ORIGINAL PROCEEDINGS: Petition for Writ of Review. Annulled and remanded. (WCAB Nos. ADJ41997, ADJ1597820 & ADJ218932).
The opinion of the court was delivered by: Cantil-sakauye, J.
CERTIFIED FOR PUBLICATION
Can a stipulation, entered into in 2001, that resolved an unsettled legal issue between the two entities be set aside seven years later after the legal issue has been addressed by the appellate courts?
In 2001, the California Insurance Guarantee Association (CIGA) entered into a stipulation with Fireman's Fund Insurance Company (FFIC) in which it agreed to be liable for 50 percent of an injured employee's workers' compensation medical treatment award and to administer the medical award, subject to claims of contribution from FFIC. The stipulation was entered as an order by the Workers' Compensation Appeals Board (WCAB). In 2008, CIGA petitioned for a change of administrator and dismissal after several appellate court cases decided years after its settlement with FFIC indicated CIGA should not be responsible for the medical award. The workers' compensation judge (WCJ) granted CIGA's petition concluding the 2001 stipulation and order were illegal and contrary to public policy. The WCAB denied reconsideration. FFIC sought a writ of review. We granted review and now conclude the WCAB erred in denying reconsideration. The order and stipulation should not have been set aside.*fn1 We shall annul the WCAB's order denying reconsideration and remand the matter to the WCAB for further proceedings consistent with this opinion.
Darla Allen was injured during the course of her employment with the Dry Creek Elementary School District when the school bus she was driving hit a pothole. She filed a number of workers' compensation claims, claiming specific and cumulative injuries. In 1999, the WCJ found a specific injury in one case, an aggravating injury in a second case, and a continuing cumulative injury in a third case resulting in Allen's permanent disability and the need for further medical treatment. The WCJ found one half of the total permanent disability indemnity was due to the initial specific injury and one half was due to the cumulative injury. The WCJ awarded Allen compensation in her two specific injury cases against California Compensation Insurance Company (CCIC), the District's insurer at the time of the specific injuries. The WCJ awarded Allen compensation in the cumulative injury case against CCIC and FFIC, the latter having become the District's insurer for a portion of the liability period of the cumulative injury. FFIC and CCIC were both held liable for Allen's further medical treatment for her injuries.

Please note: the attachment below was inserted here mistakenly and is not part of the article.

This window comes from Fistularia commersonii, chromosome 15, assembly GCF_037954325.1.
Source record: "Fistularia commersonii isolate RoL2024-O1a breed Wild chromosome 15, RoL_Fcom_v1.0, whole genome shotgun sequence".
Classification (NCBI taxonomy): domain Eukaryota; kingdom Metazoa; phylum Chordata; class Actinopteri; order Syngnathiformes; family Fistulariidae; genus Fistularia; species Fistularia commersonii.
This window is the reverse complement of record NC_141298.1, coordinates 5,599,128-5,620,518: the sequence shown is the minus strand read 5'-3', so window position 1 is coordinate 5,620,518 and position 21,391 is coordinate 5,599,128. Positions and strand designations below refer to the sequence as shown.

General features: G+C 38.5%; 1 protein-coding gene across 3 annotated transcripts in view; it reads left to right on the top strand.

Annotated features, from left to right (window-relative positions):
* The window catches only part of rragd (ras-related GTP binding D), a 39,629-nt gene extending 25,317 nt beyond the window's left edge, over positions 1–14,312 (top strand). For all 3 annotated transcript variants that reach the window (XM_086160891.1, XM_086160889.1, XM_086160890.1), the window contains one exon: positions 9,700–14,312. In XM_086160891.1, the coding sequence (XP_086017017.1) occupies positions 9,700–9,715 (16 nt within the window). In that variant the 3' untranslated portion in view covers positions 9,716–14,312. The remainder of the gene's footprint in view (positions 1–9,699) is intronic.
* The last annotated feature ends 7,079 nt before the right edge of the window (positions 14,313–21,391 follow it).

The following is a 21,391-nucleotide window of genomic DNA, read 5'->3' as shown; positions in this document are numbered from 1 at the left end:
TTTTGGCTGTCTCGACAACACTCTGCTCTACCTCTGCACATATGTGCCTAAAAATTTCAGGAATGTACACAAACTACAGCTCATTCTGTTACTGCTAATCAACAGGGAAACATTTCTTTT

CCIC subsequently became insolvent in 2000. CIGA assumed liability for CCIC's "covered claims" pursuant to Insurance Code section 1063.1.*fn2 CIGA petitioned the WCAB for an order dismissing it from Allen's cumulative injury case and sought to have FFIC designated the primarily liable carrier to pay and administer the award.
At the time of CIGA's petition, case law held CIGA was not liable for benefits to an employee for a single cumulative trauma where a joint and several award had been entered against several workers' compensation insurers, including the subsequently insolvent insurance company. (Industrial Indemnity Co. v. Workers' Comp. Appeals Bd. (1997) 60 Cal.App.4th 548, 558-559 (Industrial Indemnity (Garcia).) There was, however, no appellate decision or WCAB decision considering CIGA's liability in a successive injuries case such as this.
In 2001, CIGA and FFIC stipulated to the following: "(1) Fireman's Fund is solely liable for the cumulative trauma claim (SAC 0261608) and CIGA is soley [sic] liable for the specific injuries (SAC 0255539/40/41/42). [¶] (2) Each defendant is liable for 50% of the applicant's joint medical award. CIGA will continue to administer the medical award, subject to claims of contribution from Fireman's Fund. [¶] (3) These Stipulations resolve all issues set for trial in the Minutes of Hearing of 01/09/2001." The stipulations were entered as an order of the WCAB by the WCJ.
Thereafter, over the next several years the law on successive injuries, as it related to CIGA, was addressed in several legal decisions. In 2003, the WCAB held that "[i]n successive injury cases, an apportionment of liability must be made by the WCJ or [WCAB], setting the specific percentage of liability of all carriers, which will likewise set CIGA's liability for any now-insolvent carrier." (Gomez v. Casa Sandoval (2003) 68 Cal.Comp.Cases 753, 755 (Gomez).) The stipulations between CIGA and FFIC were generally consistent with Gomez.